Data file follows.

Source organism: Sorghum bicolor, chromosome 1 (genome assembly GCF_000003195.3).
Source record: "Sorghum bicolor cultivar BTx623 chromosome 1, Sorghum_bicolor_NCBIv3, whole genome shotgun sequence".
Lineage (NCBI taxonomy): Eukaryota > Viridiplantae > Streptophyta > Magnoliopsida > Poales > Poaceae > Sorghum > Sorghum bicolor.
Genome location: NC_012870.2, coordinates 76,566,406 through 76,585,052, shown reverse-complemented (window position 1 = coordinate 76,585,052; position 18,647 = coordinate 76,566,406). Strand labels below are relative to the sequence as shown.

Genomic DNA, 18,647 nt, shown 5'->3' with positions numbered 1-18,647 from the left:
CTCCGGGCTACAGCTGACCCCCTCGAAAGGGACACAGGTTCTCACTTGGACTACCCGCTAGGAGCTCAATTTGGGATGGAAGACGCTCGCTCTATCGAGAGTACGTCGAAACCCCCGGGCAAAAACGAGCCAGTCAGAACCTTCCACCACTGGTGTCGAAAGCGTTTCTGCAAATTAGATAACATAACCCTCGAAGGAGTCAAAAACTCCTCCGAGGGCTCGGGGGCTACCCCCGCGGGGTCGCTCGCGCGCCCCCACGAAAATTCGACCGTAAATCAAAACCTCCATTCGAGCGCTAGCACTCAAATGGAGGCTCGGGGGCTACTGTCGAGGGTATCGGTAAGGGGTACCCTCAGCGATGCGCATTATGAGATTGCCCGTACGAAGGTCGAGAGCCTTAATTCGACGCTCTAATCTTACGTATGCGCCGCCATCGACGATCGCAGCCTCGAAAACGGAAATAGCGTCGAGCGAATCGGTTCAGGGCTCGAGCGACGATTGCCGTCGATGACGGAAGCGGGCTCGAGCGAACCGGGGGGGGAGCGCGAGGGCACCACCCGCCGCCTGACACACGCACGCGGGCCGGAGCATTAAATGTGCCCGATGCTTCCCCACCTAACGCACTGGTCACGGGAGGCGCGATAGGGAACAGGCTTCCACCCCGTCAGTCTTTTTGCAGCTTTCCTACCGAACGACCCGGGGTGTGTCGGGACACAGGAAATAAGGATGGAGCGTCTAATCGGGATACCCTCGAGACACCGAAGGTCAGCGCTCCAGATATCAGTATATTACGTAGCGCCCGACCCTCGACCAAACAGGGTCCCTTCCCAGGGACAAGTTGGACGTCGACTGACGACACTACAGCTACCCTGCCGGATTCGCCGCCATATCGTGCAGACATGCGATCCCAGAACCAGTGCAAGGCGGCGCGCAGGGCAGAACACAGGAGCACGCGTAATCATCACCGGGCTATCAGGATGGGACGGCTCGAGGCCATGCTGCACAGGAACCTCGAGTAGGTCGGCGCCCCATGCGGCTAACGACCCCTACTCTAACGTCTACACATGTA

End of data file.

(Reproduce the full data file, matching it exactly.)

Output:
Source organism: Sorghum bicolor, chromosome 1 (genome assembly GCF_000003195.3).
Source record: "Sorghum bicolor cultivar BTx623 chromosome 1, Sorghum_bicolor_NCBIv3, whole genome shotgun sequence".
Lineage (NCBI taxonomy): Eukaryota > Viridiplantae > Streptophyta > Magnoliopsida > Poales > Poaceae > Sorghum > Sorghum bicolor.
Genome location: NC_012870.2, coordinates 76,566,406 through 76,585,052, shown reverse-complemented (window position 1 = coordinate 76,585,052; position 18,647 = coordinate 76,566,406). Strand labels below are relative to the sequence as shown.

Genomic DNA, 18,647 nt, shown 5'->3' with positions numbered 1-18,647 from the left:
CTCCGGGCTACAGCTGACCCCCTCGAAAGGGACACAGGTTCTCACTTGGACTACCCGCTAGGAGCTCAATTTGGGATGGAAGACGCTCGCTCTATCGAGAGTACGTCGAAACCCCCGGGCAAAAACGAGCCAGTCAGAACCTTCCACCACTGGTGTCGAAAGCGTTTCTGCAAATTAGATAACATAACCCTCGAAGGAGTCAAAAACTCCTCCGAGGGCTCGGGGGCTACCCCCGCGGGGTCGCTCGCGCGCCCCCACGAAAATTCGACCGTAAATCAAAACCTCCATTCGAGCGCTAGCACTCAAATGGAGGCTCGGGGGCTACTGTCGAGGGTATCGGTAAGGGGTACCCTCAGCGATGCGCATTATGAGATTGCCCGTACGAAGGTCGAGAGCCTTAATTCGACGCTCTAATCTTACGTATGCGCCGCCATCGACGATCGCAGCCTCGAAAACGGAAATAGCGTCGAGCGAATCGGTTCAGGGCTCGAGCGACGATTGCCGTCGATGACGGAAGCGGGCTCGAGCGAACCGGGGGGGGAGCGCGAGGGCACCACCCGCCGCCTGACACACGCACGCGGGCCGGAGCATTAAATGTGCCCGATGCTTCCCCACCTAACGCACTGGTCACGGGAGGCGCGATAGGGAACAGGCTTCCACCCCGTCAGTCTTTTTGCAGCTTTCCTACCGAACGACCCGGGGTGTGTCGGGACACAGGAAATAAGGATGGAGCGTCTAATCGGGATACCCTCGAGACACCGAAGGTCAGCGCTCCAGATATCAGTATATTACGTAGCGCCCGACCCTCGACCAAACAGGGTCCCTTCCCAGGGACAAGTTGGACGTCGACTGACGACACTACAGCTACCCTGCCGGATTCGCCGCCATATCGTGCAGACATGCGATCCCAGAACCAGTGCAAGGCGGCGCGCAGGGCAGAACACAGGAGCACGCGTAATCATCACCGGGCTATCAGGATGGGACGGCTCGAGGCCATGCTGCACAGGAACCTCGAGTAGGTCGGCGCCCCATGCGGCTAACGACCCCTACTCTAACGTCTACACATGTA